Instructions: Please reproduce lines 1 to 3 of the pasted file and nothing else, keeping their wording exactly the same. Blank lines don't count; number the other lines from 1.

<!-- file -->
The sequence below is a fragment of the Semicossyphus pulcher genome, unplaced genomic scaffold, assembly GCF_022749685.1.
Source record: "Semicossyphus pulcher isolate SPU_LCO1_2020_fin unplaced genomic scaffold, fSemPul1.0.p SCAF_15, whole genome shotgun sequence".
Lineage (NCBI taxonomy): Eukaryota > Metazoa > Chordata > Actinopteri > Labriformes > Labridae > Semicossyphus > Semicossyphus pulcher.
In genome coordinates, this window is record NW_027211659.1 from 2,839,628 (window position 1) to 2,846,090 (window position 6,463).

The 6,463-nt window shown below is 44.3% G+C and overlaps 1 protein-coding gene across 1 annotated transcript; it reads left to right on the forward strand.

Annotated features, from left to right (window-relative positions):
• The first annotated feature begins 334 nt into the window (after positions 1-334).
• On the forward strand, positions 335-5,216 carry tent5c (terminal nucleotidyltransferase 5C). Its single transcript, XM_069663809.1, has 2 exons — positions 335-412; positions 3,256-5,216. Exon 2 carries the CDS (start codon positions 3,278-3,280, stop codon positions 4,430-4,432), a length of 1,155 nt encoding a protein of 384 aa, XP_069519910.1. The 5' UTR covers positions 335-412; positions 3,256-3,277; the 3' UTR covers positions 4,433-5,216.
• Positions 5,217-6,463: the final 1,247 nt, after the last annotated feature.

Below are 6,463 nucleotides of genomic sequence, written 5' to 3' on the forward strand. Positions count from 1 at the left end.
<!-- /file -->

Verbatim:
The sequence below is a fragment of the Semicossyphus pulcher genome, unplaced genomic scaffold, assembly GCF_022749685.1.
Source record: "Semicossyphus pulcher isolate SPU_LCO1_2020_fin unplaced genomic scaffold, fSemPul1.0.p SCAF_15, whole genome shotgun sequence".
Lineage (NCBI taxonomy): Eukaryota > Metazoa > Chordata > Actinopteri > Labriformes > Labridae > Semicossyphus > Semicossyphus pulcher.